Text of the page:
Sunday Scripture: Christ is the power and the wisdom of God
Wednesday, March 11, 2009
By Sister Betty J. Lillie, S.C.
Exodus 20:1-17; Psalms 19: 8-11; 1 Corinthians 1:22-25; Jn 2: 13-25
In the fullness of time when Divine Wisdom became incarnate in the Person of Jesus, a new and deeper wisdom came into the world through God’s Spirit. Before then, Jews looked for signs and Greeks sought the wisdom of intellectual development.
That process was turned into a completely different direction with Paul’s proclamation of Christ crucified. That was a stumbling block to Jews and foolishness to Greeks. Who would have thought that a god would be crucified and die?
Those who were called to faith in Jesus learned that Christ is the power of God and the wisdom of God. God’s way of working is different from human ways. What some would have thought to be foolishness on God’s part was actually wiser that human wisdom. What seemed to be weakness on God’s part was stronger than human strength. By faith the ways of human understanding were turned around. The powerful and wise of this world were not automatically the elect, but those were called who by human standards were thought to be weak and unacceptable. They were the ones who by their call to salvation put the worldly wise to shame.
We look now at the first reading that involves the stipulations of our relationship with the Lord. The covenant of God with His chosen people sets His law in the context of the liberation of His people from domination by Egypt. This is seen as a redemptive act that became the basis of the idea that God is a jealous God. He wants His people to be wholly His own. Love of God and of neighbor binds them to one another and to himself. He will not tolerate any deviation from Him in their practice of the covenant.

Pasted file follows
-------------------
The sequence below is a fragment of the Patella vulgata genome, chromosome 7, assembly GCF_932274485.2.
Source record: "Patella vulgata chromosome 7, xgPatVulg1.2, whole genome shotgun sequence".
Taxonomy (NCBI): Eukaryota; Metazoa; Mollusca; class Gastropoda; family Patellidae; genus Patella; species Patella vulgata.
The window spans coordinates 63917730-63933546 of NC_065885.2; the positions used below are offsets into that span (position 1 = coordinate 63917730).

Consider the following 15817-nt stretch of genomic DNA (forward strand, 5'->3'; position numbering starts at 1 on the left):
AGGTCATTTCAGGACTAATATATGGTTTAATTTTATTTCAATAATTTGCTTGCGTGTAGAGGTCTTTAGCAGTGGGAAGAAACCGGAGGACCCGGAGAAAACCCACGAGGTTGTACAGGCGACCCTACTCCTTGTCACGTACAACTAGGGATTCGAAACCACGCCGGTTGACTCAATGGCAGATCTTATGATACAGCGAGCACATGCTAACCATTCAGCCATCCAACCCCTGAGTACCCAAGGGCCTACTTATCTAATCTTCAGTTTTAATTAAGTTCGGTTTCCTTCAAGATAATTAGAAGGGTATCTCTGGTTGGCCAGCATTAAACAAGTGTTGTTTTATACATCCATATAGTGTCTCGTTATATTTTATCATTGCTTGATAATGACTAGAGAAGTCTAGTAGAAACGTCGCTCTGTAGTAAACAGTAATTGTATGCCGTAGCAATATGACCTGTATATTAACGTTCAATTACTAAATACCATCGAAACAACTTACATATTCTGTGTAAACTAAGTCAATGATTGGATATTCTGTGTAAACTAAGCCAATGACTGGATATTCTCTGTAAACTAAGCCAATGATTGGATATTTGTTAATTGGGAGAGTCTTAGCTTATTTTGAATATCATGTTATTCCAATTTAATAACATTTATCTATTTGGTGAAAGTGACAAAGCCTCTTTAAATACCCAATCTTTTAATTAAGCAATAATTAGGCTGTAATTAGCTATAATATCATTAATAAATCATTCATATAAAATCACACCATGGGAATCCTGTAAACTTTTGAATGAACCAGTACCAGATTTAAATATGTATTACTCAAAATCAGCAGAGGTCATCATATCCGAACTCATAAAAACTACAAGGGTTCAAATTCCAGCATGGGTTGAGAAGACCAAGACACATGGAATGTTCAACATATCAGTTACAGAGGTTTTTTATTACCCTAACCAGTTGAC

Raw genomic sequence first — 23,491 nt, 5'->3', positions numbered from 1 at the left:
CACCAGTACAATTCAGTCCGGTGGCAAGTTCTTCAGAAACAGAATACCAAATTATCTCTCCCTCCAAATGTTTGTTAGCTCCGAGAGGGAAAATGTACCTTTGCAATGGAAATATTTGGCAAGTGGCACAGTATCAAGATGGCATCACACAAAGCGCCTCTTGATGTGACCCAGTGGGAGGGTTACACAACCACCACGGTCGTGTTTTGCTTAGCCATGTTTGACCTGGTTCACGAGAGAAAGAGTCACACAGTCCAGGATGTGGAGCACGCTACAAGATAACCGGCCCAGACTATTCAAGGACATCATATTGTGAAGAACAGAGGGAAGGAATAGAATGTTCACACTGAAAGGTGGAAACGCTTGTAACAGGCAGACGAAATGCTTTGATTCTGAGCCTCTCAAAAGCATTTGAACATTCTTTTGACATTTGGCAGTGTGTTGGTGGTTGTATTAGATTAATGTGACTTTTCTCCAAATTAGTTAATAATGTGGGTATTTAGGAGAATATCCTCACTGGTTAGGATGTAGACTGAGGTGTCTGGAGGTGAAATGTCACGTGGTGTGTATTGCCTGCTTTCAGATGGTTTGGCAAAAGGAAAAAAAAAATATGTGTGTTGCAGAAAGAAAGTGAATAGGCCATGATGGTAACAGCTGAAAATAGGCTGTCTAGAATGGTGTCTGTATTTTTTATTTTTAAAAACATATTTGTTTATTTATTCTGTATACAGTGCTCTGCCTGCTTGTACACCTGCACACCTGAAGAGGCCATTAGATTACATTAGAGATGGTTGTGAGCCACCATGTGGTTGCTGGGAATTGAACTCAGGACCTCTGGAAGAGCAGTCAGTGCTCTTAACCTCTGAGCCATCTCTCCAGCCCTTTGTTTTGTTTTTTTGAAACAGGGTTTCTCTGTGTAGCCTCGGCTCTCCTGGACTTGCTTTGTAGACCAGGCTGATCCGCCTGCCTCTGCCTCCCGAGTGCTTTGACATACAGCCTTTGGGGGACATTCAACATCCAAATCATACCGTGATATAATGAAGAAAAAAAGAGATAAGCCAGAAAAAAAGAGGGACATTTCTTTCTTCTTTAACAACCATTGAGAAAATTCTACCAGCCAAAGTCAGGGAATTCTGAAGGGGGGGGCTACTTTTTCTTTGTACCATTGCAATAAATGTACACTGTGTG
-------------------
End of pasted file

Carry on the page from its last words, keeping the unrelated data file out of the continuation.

So, in Paul’s preaching the concept of wisdom got completely turned around. Also, in the covenant God made with His people at Sinai, the idea of absolute monotheism was an innovation that was in sharp contrast to the polytheism that prevailed in cultures surrounding the land of Israel. The prohibition of images was unique in the ancient Near East and thus presented an entirely different view of how Israel’s God was to be worshiped.
Thus when Jesus came into the temple of Jerusalem His expectations of what was not supposed to be happening there interjected a different approach to the purpose of the Holy Place. Calling it His Father’s house was an assertion of His claim to Lordship. Then the play on the word temple as the temple of His body raised questions about what He could possibly mean. But even though some believed in Him, Jesus did not trust himself to them. He knew full well how the tables would turn when the chips were down!
The whole scenario in our readings for this week is a series of unexpected developments that only fell in place through faith in Jesus’ teachings. As the Psalmist prays, “The law of the Lord is perfect…; the testimony of the Lord is sure, making wise the simple.”
Sister Betty Jane Lillie is a faculty member at the Athenaeum of Ohio.